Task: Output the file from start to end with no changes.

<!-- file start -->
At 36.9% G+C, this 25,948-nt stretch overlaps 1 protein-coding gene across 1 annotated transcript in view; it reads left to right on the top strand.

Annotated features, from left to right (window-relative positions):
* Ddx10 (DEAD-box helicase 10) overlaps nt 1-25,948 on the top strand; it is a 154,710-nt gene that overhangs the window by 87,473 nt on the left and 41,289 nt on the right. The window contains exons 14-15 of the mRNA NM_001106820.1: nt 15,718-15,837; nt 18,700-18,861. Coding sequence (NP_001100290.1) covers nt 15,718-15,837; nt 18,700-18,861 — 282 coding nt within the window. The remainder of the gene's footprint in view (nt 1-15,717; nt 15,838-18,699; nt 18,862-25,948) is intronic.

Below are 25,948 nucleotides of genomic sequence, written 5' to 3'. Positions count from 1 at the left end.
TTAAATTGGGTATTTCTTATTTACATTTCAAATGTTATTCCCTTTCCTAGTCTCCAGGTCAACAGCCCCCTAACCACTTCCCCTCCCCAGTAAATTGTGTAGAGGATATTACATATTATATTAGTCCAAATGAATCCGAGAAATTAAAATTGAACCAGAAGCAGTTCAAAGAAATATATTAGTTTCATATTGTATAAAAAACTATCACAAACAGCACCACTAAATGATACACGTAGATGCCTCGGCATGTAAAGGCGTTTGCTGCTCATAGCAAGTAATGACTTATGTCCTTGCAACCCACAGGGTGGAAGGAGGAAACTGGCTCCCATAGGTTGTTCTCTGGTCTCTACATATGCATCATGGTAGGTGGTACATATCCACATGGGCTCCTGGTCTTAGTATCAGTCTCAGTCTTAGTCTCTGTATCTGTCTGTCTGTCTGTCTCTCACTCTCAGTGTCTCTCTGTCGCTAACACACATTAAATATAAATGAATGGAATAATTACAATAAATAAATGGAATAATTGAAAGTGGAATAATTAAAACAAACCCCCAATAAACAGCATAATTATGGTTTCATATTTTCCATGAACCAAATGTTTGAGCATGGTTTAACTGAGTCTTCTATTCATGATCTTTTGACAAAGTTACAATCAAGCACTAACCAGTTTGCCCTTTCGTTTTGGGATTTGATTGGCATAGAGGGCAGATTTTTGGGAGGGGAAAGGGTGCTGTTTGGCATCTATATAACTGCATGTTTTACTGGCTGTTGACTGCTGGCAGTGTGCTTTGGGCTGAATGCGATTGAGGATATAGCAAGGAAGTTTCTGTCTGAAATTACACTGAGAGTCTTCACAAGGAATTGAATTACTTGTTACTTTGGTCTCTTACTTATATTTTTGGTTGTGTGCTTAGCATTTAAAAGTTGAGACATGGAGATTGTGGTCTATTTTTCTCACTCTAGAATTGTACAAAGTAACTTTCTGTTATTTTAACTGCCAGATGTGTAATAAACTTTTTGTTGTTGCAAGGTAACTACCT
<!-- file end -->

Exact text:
At 36.9% G+C, this 25,948-nt stretch overlaps 1 protein-coding gene across 1 annotated transcript in view; it reads left to right on the top strand.

Annotated features, from left to right (window-relative positions):
* Ddx10 (DEAD-box helicase 10) overlaps nt 1-25,948 on the top strand; it is a 154,710-nt gene that overhangs the window by 87,473 nt on the left and 41,289 nt on the right. The window contains exons 14-15 of the mRNA NM_001106820.1: nt 15,718-15,837; nt 18,700-18,861. Coding sequence (NP_001100290.1) covers nt 15,718-15,837; nt 18,700-18,861 — 282 coding nt within the window. The remainder of the gene's footprint in view (nt 1-15,717; nt 15,838-18,699; nt 18,862-25,948) is intronic.

Below are 25,948 nucleotides of genomic sequence, written 5' to 3'. Positions count from 1 at the left end.
TTAAATTGGGTATTTCTTATTTACATTTCAAATGTTATTCCCTTTCCTAGTCTCCAGGTCAACAGCCCCCTAACCACTTCCCCTCCCCAGTAAATTGTGTAGAGGATATTACATATTATATTAGTCCAAATGAATCCGAGAAATTAAAATTGAACCAGAAGCAGTTCAAAGAAATATATTAGTTTCATATTGTATAAAAAACTATCACAAACAGCACCACTAAATGATACACGTAGATGCCTCGGCATGTAAAGGCGTTTGCTGCTCATAGCAAGTAATGACTTATGTCCTTGCAACCCACAGGGTGGAAGGAGGAAACTGGCTCCCATAGGTTGTTCTCTGGTCTCTACATATGCATCATGGTAGGTGGTACATATCCACATGGGCTCCTGGTCTTAGTATCAGTCTCAGTCTTAGTCTCTGTATCTGTCTGTCTGTCTGTCTCTCACTCTCAGTGTCTCTCTGTCGCTAACACACATTAAATATAAATGAATGGAATAATTACAATAAATAAATGGAATAATTGAAAGTGGAATAATTAAAACAAACCCCCAATAAACAGCATAATTATGGTTTCATATTTTCCATGAACCAAATGTTTGAGCATGGTTTAACTGAGTCTTCTATTCATGATCTTTTGACAAAGTTACAATCAAGCACTAACCAGTTTGCCCTTTCGTTTTGGGATTTGATTGGCATAGAGGGCAGATTTTTGGGAGGGGAAAGGGTGCTGTTTGGCATCTATATAACTGCATGTTTTACTGGCTGTTGACTGCTGGCAGTGTGCTTTGGGCTGAATGCGATTGAGGATATAGCAAGGAAGTTTCTGTCTGAAATTACACTGAGAGTCTTCACAAGGAATTGAATTACTTGTTACTTTGGTCTCTTACTTATATTTTTGGTTGTGTGCTTAGCATTTAAAAGTTGAGACATGGAGATTGTGGTCTATTTTTCTCACTCTAGAATTGTACAAAGTAACTTTCTGTTATTTTAACTGCCAGATGTGTAATAAACTTTTTGTTGTTGCAAGGTAACTACCT